Biden Financial Plan to Focus 1st on Infrastructure This Week | Enterprise Information

From HOPE YEN, Associated Press

WASHINGTON (AP) – President Joe Biden is due to launch the first part of his multi-billion dollar stimulus package this week, which will focus on rebuilding roads, bridges and other infrastructure, followed by a separate plan in April that will address child and health care .

White House press secretary Jen Psaki on Sunday confirmed the government’s plans to split the package into two legislative proposals to garner Republican support in Congress. But she adds, “We’ll work with the Senate and the House of Representatives to see what happens next.”

In a speech in Pittsburgh on Wednesday, Biden will release details of his proposal for federal investment in physical infrastructure, an issue that Republicans are talking about despite concerns over an expensive package so soon after the passage of the $ 1.9 trillion COVID- 19 aid plan.

Meanwhile, Democrats sought a broader package that could include policy changes related to green energy, immigration and other issues, and make some of the just-passed COVID-19 aid like child tax credits permanent. Many are willing to bypass Republicans if they have to.

Psaki told Fox News Sunday that the White House has not yet agreed on its legislative strategy, “but I’ll say I don’t think Republicans in this country think we should be 13th on infrastructure stand in the world. “

“Roads, railways, reconstruction, this is not a partisan issue,” she said.

A separate proposal later in April will then “address many of the issues Americans face – childcare, health care costs,” Psaki said.

Plans are still in flux, and the White House recently talked about a total of $ 3 trillion in spending to boost the economy and improve the quality of life, according to a person familiar with the options and insisted on anonymity to keep private Discuss conversations.

“The overall package that we are still working on, but he will introduce some payment options and he is excited to see ideas from both parties,” said Psaki.

The Biden administration will also release its proposed fiscal 2022 discretionary budget this week to gain insight into the president’s top priorities and set a marker for Congress. The budget proposal will include Agencies funding levels and investment guidelines.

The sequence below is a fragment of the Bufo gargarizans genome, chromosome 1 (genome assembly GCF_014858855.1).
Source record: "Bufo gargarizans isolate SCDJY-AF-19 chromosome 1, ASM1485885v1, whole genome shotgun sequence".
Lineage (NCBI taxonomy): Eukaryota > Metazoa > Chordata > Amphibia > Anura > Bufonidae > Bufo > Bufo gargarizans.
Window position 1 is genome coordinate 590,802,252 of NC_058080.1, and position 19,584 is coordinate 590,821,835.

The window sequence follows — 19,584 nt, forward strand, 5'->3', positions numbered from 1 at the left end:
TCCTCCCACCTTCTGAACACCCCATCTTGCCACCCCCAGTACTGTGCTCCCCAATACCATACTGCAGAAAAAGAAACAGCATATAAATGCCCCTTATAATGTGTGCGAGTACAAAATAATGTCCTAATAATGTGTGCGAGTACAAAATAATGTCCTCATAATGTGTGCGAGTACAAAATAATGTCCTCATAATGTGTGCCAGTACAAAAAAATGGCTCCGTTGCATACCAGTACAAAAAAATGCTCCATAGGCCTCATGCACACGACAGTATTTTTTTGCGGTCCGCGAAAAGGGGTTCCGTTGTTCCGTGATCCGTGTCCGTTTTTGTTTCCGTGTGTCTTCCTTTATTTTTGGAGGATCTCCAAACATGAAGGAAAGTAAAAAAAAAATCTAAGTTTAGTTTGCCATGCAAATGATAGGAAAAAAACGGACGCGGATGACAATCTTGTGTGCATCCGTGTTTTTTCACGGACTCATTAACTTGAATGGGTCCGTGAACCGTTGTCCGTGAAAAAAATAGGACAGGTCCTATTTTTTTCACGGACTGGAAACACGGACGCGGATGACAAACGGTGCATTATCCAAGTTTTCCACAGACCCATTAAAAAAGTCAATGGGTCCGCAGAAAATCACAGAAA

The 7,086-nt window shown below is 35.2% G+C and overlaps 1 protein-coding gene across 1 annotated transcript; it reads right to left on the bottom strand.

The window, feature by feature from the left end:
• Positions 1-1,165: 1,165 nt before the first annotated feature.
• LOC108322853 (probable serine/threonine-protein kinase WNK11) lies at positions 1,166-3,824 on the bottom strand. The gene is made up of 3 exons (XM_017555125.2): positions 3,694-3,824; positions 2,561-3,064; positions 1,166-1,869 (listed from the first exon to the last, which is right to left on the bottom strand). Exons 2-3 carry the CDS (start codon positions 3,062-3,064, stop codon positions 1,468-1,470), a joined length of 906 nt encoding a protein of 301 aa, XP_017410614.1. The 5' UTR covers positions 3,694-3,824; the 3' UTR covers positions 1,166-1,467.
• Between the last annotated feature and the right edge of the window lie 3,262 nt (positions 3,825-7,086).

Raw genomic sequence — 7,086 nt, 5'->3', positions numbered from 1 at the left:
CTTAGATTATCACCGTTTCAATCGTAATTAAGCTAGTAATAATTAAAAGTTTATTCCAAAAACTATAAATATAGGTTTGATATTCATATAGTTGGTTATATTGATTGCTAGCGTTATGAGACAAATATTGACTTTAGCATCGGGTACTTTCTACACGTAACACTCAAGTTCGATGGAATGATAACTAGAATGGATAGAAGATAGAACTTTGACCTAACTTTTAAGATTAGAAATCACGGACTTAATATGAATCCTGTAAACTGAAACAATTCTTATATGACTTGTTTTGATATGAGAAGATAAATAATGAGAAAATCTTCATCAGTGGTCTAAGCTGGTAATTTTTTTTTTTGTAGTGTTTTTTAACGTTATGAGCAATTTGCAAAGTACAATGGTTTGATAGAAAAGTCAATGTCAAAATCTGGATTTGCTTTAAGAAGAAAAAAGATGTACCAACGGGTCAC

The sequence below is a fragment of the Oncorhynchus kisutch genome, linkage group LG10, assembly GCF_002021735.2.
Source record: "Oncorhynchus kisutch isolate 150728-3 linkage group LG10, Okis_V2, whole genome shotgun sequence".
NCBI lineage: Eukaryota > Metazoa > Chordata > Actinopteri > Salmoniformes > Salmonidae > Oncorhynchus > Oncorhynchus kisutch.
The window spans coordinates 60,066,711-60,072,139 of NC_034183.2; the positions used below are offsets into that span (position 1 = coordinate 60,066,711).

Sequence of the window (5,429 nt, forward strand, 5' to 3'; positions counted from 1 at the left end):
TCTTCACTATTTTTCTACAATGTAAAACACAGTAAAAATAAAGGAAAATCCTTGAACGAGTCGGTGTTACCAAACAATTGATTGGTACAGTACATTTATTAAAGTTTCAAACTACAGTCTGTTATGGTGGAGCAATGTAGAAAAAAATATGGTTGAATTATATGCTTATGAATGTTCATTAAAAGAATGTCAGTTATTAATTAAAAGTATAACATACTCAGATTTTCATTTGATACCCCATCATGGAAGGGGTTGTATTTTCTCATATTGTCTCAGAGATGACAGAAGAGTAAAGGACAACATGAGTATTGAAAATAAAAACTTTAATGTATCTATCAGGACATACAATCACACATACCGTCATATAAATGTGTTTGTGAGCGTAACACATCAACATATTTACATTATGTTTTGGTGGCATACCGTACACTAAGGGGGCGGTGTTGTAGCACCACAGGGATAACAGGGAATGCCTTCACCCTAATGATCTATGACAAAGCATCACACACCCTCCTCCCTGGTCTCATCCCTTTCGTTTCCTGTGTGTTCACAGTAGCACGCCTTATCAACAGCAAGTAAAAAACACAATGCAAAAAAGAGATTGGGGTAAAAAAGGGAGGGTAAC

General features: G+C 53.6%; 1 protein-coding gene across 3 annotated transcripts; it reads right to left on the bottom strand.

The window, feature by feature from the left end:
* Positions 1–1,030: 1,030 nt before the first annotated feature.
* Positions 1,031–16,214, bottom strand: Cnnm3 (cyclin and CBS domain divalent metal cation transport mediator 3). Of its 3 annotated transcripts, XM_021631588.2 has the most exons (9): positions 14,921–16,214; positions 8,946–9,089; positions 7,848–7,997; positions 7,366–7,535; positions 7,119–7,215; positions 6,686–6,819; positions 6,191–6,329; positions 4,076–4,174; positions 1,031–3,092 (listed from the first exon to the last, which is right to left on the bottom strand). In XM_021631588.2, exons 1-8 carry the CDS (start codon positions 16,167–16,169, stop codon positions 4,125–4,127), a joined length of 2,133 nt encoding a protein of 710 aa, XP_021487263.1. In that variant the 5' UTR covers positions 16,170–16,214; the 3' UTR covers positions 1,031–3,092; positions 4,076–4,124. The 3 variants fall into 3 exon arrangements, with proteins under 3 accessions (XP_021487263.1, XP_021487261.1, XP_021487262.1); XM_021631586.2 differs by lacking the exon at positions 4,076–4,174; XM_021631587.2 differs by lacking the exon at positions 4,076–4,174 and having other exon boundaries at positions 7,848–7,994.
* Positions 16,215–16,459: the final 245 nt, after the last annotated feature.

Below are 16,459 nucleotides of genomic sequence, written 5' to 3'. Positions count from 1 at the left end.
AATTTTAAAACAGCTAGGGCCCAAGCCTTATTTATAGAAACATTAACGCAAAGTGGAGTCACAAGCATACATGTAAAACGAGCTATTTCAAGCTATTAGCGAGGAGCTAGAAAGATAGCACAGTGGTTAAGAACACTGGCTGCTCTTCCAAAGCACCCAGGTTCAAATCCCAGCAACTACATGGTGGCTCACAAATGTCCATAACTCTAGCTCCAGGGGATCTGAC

The proposed budget will be the first in a decade not capped by discretionary spending caps, making it easier for Biden to propose spending increases on longstanding democratic priorities like education and housing.

When it comes to infrastructure, Republicans support a tight bill that focuses on roads and bridges and challenges the size and scope of Biden’s overall plan, as well as its focus on the environment. During the presidential campaign, Biden pledged $ 2 trillion of “accelerated” investments to move to cleaner energy, build half a million electric vehicle charging points, support public transportation, and repair roads and bridges.

At his news conference last week, Biden called it “frustrating” that the US was degrading much of its infrastructure and said his upcoming plan will create significant jobs in what he described as “formerly a major Republican goal and initiative.” Republican Senate Chairman Mitch McConnell warned last week that the White House plan would only lead to tax hikes and “leftist politics.”

The Democrats used a quick budget process known as reconciliation to approve Biden’s COVID-19 relief plan without Republican support.

However, working on passing comprehensive infrastructure legislation in a 50:50 Senate split with Vice President Kamala Harris, which will see a groundbreaking vote, could prove to be more difficult. Moderate Senator Joe Manchin, DW.Va., recently said he would block infrastructure legislation if Republicans are not involved.

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